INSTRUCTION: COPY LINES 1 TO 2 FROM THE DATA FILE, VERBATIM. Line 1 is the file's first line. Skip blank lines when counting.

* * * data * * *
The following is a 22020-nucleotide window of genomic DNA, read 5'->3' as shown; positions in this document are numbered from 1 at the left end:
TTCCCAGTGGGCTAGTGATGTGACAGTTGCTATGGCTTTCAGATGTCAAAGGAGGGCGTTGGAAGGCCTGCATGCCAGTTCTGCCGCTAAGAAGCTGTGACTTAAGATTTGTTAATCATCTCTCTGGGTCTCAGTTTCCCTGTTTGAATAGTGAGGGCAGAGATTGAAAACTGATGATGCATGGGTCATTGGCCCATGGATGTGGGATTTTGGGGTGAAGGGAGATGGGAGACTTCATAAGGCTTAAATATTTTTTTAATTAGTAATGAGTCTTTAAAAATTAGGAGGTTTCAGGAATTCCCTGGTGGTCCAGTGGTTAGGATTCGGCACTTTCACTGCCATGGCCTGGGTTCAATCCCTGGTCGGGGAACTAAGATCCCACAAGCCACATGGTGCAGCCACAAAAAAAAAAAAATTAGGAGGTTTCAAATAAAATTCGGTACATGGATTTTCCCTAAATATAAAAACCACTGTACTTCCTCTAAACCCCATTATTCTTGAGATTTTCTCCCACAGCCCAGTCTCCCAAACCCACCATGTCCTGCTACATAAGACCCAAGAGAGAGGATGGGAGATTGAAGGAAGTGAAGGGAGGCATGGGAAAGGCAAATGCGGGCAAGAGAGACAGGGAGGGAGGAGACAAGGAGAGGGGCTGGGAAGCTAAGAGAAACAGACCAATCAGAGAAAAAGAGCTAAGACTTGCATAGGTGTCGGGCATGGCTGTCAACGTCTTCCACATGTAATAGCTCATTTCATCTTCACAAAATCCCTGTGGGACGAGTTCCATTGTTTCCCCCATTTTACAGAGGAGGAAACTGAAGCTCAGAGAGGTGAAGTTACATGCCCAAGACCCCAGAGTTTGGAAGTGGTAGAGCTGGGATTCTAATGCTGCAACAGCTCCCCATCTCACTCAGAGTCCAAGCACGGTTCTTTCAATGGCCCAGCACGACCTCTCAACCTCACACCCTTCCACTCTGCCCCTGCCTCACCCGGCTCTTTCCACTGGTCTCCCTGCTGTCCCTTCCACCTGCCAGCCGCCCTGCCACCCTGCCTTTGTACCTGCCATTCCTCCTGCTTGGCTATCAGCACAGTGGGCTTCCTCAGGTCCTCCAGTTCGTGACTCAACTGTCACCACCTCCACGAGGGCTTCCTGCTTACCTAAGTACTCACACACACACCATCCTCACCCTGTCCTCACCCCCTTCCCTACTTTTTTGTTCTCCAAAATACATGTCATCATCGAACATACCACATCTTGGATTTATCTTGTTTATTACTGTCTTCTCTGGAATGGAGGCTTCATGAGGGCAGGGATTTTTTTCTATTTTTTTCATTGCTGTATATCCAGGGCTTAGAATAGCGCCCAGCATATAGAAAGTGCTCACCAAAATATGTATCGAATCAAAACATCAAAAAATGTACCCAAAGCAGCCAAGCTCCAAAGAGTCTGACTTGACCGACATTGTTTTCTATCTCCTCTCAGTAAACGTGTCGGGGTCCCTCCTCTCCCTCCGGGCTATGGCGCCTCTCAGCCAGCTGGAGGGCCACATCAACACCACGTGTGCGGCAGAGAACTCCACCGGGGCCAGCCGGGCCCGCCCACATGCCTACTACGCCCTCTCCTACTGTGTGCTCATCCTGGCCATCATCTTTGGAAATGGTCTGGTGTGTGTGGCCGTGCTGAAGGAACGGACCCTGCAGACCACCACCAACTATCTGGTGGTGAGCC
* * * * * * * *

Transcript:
The following is a 22020-nucleotide window of genomic DNA, read 5'->3' as shown; positions in this document are numbered from 1 at the left end:
TTCCCAGTGGGCTAGTGATGTGACAGTTGCTATGGCTTTCAGATGTCAAAGGAGGGCGTTGGAAGGCCTGCATGCCAGTTCTGCCGCTAAGAAGCTGTGACTTAAGATTTGTTAATCATCTCTCTGGGTCTCAGTTTCCCTGTTTGAATAGTGAGGGCAGAGATTGAAAACTGATGATGCATGGGTCATTGGCCCATGGATGTGGGATTTTGGGGTGAAGGGAGATGGGAGACTTCATAAGGCTTAAATATTTTTTTAATTAGTAATGAGTCTTTAAAAATTAGGAGGTTTCAGGAATTCCCTGGTGGTCCAGTGGTTAGGATTCGGCACTTTCACTGCCATGGCCTGGGTTCAATCCCTGGTCGGGGAACTAAGATCCCACAAGCCACATGGTGCAGCCACAAAAAAAAAAAAATTAGGAGGTTTCAAATAAAATTCGGTACATGGATTTTCCCTAAATATAAAAACCACTGTACTTCCTCTAAACCCCATTATTCTTGAGATTTTCTCCCACAGCCCAGTCTCCCAAACCCACCATGTCCTGCTACATAAGACCCAAGAGAGAGGATGGGAGATTGAAGGAAGTGAAGGGAGGCATGGGAAAGGCAAATGCGGGCAAGAGAGACAGGGAGGGAGGAGACAAGGAGAGGGGCTGGGAAGCTAAGAGAAACAGACCAATCAGAGAAAAAGAGCTAAGACTTGCATAGGTGTCGGGCATGGCTGTCAACGTCTTCCACATGTAATAGCTCATTTCATCTTCACAAAATCCCTGTGGGACGAGTTCCATTGTTTCCCCCATTTTACAGAGGAGGAAACTGAAGCTCAGAGAGGTGAAGTTACATGCCCAAGACCCCAGAGTTTGGAAGTGGTAGAGCTGGGATTCTAATGCTGCAACAGCTCCCCATCTCACTCAGAGTCCAAGCACGGTTCTTTCAATGGCCCAGCACGACCTCTCAACCTCACACCCTTCCACTCTGCCCCTGCCTCACCCGGCTCTTTCCACTGGTCTCCCTGCTGTCCCTTCCACCTGCCAGCCGCCCTGCCACCCTGCCTTTGTACCTGCCATTCCTCCTGCTTGGCTATCAGCACAGTGGGCTTCCTCAGGTCCTCCAGTTCGTGACTCAACTGTCACCACCTCCACGAGGGCTTCCTGCTTACCTAAGTACTCACACACACACCATCCTCACCCTGTCCTCACCCCCTTCCCTACTTTTTTGTTCTCCAAAATACATGTCATCATCGAACATACCACATCTTGGATTTATCTTGTTTATTACTGTCTTCTCTGGAATGGAGGCTTCATGAGGGCAGGGATTTTTTTCTATTTTTTTCATTGCTGTATATCCAGGGCTTAGAATAGCGCCCAGCATATAGAAAGTGCTCACCAAAATATGTATCGAATCAAAACATCAAAAAATGTACCCAAAGCAGCCAAGCTCCAAAGAGTCTGACTTGACCGACATTGTTTTCTATCTCCTCTCAGTAAACGTGTCGGGGTCCCTCCTCTCCCTCCGGGCTATGGCGCCTCTCAGCCAGCTGGAGGGCCACATCAACACCACGTGTGCGGCAGAGAACTCCACCGGGGCCAGCCGGGCCCGCCCACATGCCTACTACGCCCTCTCCTACTGTGTGCTCATCCTGGCCATCATCTTTGGAAATGGTCTGGTGTGTGTGGCCGTGCTGAAGGAACGGACCCTGCAGACCACCACCAACTATCTGGTGGTGAGCC